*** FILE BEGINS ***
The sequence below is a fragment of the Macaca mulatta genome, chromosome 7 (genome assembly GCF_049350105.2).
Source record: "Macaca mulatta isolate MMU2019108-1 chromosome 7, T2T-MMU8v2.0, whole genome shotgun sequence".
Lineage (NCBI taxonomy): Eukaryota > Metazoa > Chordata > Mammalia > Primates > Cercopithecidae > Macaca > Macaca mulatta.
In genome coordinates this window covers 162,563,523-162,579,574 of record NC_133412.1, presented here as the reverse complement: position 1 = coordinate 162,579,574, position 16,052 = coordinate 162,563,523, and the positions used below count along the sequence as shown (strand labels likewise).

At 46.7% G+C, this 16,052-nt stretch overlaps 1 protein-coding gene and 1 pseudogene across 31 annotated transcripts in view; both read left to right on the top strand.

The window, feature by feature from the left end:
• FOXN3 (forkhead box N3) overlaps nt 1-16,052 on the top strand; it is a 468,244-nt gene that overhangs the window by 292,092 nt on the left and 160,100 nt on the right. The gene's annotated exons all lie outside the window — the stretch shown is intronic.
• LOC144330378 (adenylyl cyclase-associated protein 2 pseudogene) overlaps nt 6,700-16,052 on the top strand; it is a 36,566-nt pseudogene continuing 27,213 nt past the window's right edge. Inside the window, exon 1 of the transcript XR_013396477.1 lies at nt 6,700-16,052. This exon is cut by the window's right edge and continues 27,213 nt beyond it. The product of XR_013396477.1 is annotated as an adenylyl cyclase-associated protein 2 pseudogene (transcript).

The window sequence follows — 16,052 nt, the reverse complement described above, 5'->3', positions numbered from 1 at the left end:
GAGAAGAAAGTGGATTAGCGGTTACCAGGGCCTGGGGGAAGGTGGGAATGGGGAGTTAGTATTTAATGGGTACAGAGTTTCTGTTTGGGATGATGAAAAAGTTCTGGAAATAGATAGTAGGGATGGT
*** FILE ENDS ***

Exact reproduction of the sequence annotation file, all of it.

The sequence below is a fragment of the Macaca mulatta genome, chromosome 7 (genome assembly GCF_049350105.2).
Source record: "Macaca mulatta isolate MMU2019108-1 chromosome 7, T2T-MMU8v2.0, whole genome shotgun sequence".
Lineage (NCBI taxonomy): Eukaryota > Metazoa > Chordata > Mammalia > Primates > Cercopithecidae > Macaca > Macaca mulatta.
In genome coordinates this window covers 162,563,523-162,579,574 of record NC_133412.1, presented here as the reverse complement: position 1 = coordinate 162,579,574, position 16,052 = coordinate 162,563,523, and the positions used below count along the sequence as shown (strand labels likewise).

At 46.7% G+C, this 16,052-nt stretch overlaps 1 protein-coding gene and 1 pseudogene across 31 annotated transcripts in view; both read left to right on the top strand.

The window, feature by feature from the left end:
• FOXN3 (forkhead box N3) overlaps nt 1-16,052 on the top strand; it is a 468,244-nt gene that overhangs the window by 292,092 nt on the left and 160,100 nt on the right. The gene's annotated exons all lie outside the window — the stretch shown is intronic.
• LOC144330378 (adenylyl cyclase-associated protein 2 pseudogene) overlaps nt 6,700-16,052 on the top strand; it is a 36,566-nt pseudogene continuing 27,213 nt past the window's right edge. Inside the window, exon 1 of the transcript XR_013396477.1 lies at nt 6,700-16,052. This exon is cut by the window's right edge and continues 27,213 nt beyond it. The product of XR_013396477.1 is annotated as an adenylyl cyclase-associated protein 2 pseudogene (transcript).

The window sequence follows — 16,052 nt, the reverse complement described above, 5'->3', positions numbered from 1 at the left end:
GAGAAGAAAGTGGATTAGCGGTTACCAGGGCCTGGGGGAAGGTGGGAATGGGGAGTTAGTATTTAATGGGTACAGAGTTTCTGTTTGGGATGATGAAAAAGTTCTGGAAATAGATAGTAGGGATGGT